New Jersey Car Accident Lawyer

We have been incredibly successful in winning substantial verdicts and settlements for our clients who are seriously injured in motor vehicle accidents, such as:

Results may vary depending on your particular facts and legal circumstances.

Car accidents are common in New Jersey because the State is home to 8.8 million residents and a staggering 6.7 million vehicles. As the most densely populated state in the nation, New Jersey has more than its share of car crashes. Last year, 63,333 car accidents occurred on Garden State roads. Over thirty-five percent of these crashes happened in populous parts of Essex, Bergen, and Middlesex counties. Despite safety advances, 586 fatal automobile and truck crashes occurred, causing a total of 627 car related deaths.

We are NJ lawyers who specialize in car accident lawsuits. Recognizing our winning record and dedication to our clients, the Best Lawyers in America publication named our attorneys to its Best New Jersey Personal Injury Lawyers list. Mazie Slater accepts all cases under a contingency fee agreement, meaning there are no fees until we win. This policy guarantees your case is pursued with the energy and devotion it deserves. Call us (973-228-9898) today –– or fill out and email us a contact form –– if you would like to speak with an attorney.


Did the Car Accident Cause Serious Injury?


Understanding the New Jersey Car Accident Laws

Accidents happen, so understanding how to protect yourself and your family in a time of crisis is essential. Every driver should have a general knowledge of auto accident laws in their specific state. For New Jersey residents, awareness of the No-Fault system and comparative negligence laws can help you and your family win the compensation you deserve after a personal injury. Keep in mind, New Jersey has a statute of limitations on filing a personal injury lawsuit against an at-fault driver. Don’t waste time, contact Mazie Slater Katz & Freeman for a free consultation.

New Jersey Car Insurance Law
 Title New Jersey Car Accident Lawyer |

Because New Jersey is one of several no-fault states, car accident victims can recover compensation in one of two ways. First, a lawyer can initiate a no-fault claim against the driver’s own insurance company. It is common for carriers to limit benefits for medical expenses, rehabilitation, and ongoing care, even when the driver has Personal Injury Protection (PIP) insurance. Property damage claims are covered by collision insurance. If these options do not work, your lawyer can file a personal injury lawsuit against the other driver before the two-year statute of limitations ends.

Follow these guidelines after a car accident to protect your legal rights:

  • Exchange information with the other driver or drivers.
  • Get the driver’s policy number, carrier, plate number, and vehicle information.
  • Identify eyewitnesses and copy their contact info.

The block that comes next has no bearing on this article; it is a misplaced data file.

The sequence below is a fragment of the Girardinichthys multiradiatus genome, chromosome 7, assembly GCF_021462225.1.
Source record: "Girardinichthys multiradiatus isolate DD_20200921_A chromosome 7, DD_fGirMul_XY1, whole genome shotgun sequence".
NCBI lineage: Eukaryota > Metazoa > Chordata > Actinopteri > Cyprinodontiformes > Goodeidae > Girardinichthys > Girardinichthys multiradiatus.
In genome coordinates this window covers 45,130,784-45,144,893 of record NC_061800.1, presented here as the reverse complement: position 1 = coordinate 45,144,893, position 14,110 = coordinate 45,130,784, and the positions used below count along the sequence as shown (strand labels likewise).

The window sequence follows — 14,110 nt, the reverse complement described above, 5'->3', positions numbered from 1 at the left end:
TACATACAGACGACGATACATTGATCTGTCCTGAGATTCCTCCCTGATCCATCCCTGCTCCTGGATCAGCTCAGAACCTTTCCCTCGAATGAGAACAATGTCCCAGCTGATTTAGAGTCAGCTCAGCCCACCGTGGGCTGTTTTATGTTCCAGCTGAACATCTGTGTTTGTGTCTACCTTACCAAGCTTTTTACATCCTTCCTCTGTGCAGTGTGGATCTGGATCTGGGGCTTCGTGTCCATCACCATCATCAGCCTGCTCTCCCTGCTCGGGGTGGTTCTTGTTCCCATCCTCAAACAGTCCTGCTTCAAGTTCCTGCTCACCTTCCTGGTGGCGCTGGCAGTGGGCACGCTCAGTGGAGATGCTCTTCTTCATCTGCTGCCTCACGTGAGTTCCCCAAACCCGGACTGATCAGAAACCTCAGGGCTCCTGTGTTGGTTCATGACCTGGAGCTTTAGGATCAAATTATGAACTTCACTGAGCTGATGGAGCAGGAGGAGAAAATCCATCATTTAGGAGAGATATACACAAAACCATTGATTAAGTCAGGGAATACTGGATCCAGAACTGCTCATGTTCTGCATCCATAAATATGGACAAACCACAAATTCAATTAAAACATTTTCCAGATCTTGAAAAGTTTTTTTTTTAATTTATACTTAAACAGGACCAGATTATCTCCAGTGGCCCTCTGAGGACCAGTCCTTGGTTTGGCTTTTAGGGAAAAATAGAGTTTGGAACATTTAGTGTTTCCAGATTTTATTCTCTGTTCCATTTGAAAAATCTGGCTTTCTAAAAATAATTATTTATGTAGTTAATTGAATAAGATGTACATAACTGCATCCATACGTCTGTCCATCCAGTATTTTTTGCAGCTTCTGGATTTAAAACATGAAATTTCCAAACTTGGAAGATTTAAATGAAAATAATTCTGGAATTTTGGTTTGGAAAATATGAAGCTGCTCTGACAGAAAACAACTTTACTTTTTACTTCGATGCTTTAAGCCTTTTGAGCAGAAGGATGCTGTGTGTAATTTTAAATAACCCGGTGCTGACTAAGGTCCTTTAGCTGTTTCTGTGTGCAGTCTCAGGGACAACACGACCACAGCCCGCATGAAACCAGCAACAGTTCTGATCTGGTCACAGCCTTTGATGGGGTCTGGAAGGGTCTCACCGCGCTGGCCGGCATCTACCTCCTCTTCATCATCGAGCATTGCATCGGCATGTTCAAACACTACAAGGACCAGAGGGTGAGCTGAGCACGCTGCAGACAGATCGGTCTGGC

• Contact local law enforcement or 9-1-1.
  • Do not reveal the details of your insurance coverage.
  • Never sign insurance documents before contacting a qualified lawyer.
  • Take pictures of the accident scene to document damage.
  • Never admit liability.

How Car Insurance Coverage Works in New Jersey

There are a few things you should know about how insurance coverage works in New Jersey.

Deductibles

A deductible is the amount you have to pay out of pocket to make a successful insurance claim. So, for example, if you make a successful claim for $10,000 and your deductible is $1,000, you’ll receive $9,000 ($10,000-$1,000). You can think of a deductible as the “cost” of receiving your insurance payout.

Copayments (“Copays”)

Insurance will also often require you to pay a copayment (or “copay”) when receiving insured services. So, if your copay for a doctor’s visit is $20 and your doctor charges you $100, your insurance company will pay $80 and you will pay $20.

The details about deductibles and copays should be included in your insurance policy.

Basic vs. Standard Policies

In New Jersey, when you buy insurance you have to choose between a Basic or a Standard Policy. Basic policies are cheaper, but they offer significantly less coverage for losses and damages incurred as the result of a car accident. In New Jersey, current legislation requires basic policies to cover only $15,000 in personal injury protection and $5000 in property damage liability. You can opt for an additional $10,000 in bodily injury liability insurance, but that’s optional.

The realities of modern healthcare mean that medical bills can quickly rise well above those relatively low coverage limits.

Standard policies offer much more substantial coverage, including up to $250,000 in personal injury protection, $100,000 in property damage liability insurance, and $500,000 in bodily injury liability protection. (Standard policies allow you to opt for less extensive coverage. These are the maximum limits although there are some exceptions which allow for higher limits.)

There are other important differences between standard and basic policies. For example, basic policies don’t allow you to sue for “non-economic damages” – also called “pain and suffering” – after an accident, except in very specific circumstances

Additional Standard Policy Insurance Options

Standard policies allow to select from a wealth of additional coverage options, like:

  • Death benefits
  • Funeral expense benefits